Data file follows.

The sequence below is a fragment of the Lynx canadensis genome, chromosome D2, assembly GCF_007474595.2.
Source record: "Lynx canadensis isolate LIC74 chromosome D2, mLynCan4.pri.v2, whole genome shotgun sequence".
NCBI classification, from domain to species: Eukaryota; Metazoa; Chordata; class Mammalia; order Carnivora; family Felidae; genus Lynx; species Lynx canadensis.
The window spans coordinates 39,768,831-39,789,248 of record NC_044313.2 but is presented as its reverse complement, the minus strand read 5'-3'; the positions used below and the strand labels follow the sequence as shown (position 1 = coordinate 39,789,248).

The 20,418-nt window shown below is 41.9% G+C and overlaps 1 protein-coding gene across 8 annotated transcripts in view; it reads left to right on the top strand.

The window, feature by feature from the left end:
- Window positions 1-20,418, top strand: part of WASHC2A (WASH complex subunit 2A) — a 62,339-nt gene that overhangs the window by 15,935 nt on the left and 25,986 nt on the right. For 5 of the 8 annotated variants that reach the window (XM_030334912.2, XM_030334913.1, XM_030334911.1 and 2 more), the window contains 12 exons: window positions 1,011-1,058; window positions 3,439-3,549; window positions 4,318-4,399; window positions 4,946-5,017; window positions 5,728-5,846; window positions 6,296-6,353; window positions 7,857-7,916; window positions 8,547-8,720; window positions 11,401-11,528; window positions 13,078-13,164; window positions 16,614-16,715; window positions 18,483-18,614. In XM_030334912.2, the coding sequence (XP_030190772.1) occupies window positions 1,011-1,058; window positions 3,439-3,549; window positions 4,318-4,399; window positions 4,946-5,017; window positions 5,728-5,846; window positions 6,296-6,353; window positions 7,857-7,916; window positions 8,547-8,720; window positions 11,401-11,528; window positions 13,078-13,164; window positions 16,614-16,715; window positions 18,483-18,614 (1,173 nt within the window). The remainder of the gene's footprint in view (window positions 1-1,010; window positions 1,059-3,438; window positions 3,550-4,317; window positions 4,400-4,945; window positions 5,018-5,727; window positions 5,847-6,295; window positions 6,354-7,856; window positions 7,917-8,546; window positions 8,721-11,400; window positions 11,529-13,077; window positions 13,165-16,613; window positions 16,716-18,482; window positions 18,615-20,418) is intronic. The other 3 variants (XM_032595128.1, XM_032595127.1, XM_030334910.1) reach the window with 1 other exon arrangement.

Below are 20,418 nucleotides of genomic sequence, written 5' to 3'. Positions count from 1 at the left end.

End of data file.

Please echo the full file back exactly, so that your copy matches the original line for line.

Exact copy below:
The sequence below is a fragment of the Lynx canadensis genome, chromosome D2, assembly GCF_007474595.2.
Source record: "Lynx canadensis isolate LIC74 chromosome D2, mLynCan4.pri.v2, whole genome shotgun sequence".
NCBI classification, from domain to species: Eukaryota; Metazoa; Chordata; class Mammalia; order Carnivora; family Felidae; genus Lynx; species Lynx canadensis.
The window spans coordinates 39,768,831-39,789,248 of record NC_044313.2 but is presented as its reverse complement, the minus strand read 5'-3'; the positions used below and the strand labels follow the sequence as shown (position 1 = coordinate 39,789,248).

The 20,418-nt window shown below is 41.9% G+C and overlaps 1 protein-coding gene across 8 annotated transcripts in view; it reads left to right on the top strand.

The window, feature by feature from the left end:
- Window positions 1-20,418, top strand: part of WASHC2A (WASH complex subunit 2A) — a 62,339-nt gene that overhangs the window by 15,935 nt on the left and 25,986 nt on the right. For 5 of the 8 annotated variants that reach the window (XM_030334912.2, XM_030334913.1, XM_030334911.1 and 2 more), the window contains 12 exons: window positions 1,011-1,058; window positions 3,439-3,549; window positions 4,318-4,399; window positions 4,946-5,017; window positions 5,728-5,846; window positions 6,296-6,353; window positions 7,857-7,916; window positions 8,547-8,720; window positions 11,401-11,528; window positions 13,078-13,164; window positions 16,614-16,715; window positions 18,483-18,614. In XM_030334912.2, the coding sequence (XP_030190772.1) occupies window positions 1,011-1,058; window positions 3,439-3,549; window positions 4,318-4,399; window positions 4,946-5,017; window positions 5,728-5,846; window positions 6,296-6,353; window positions 7,857-7,916; window positions 8,547-8,720; window positions 11,401-11,528; window positions 13,078-13,164; window positions 16,614-16,715; window positions 18,483-18,614 (1,173 nt within the window). The remainder of the gene's footprint in view (window positions 1-1,010; window positions 1,059-3,438; window positions 3,550-4,317; window positions 4,400-4,945; window positions 5,018-5,727; window positions 5,847-6,295; window positions 6,354-7,856; window positions 7,917-8,546; window positions 8,721-11,400; window positions 11,529-13,077; window positions 13,165-16,613; window positions 16,716-18,482; window positions 18,615-20,418) is intronic. The other 3 variants (XM_032595128.1, XM_032595127.1, XM_030334910.1) reach the window with 1 other exon arrangement.

Below are 20,418 nucleotides of genomic sequence, written 5' to 3'. Positions count from 1 at the left end.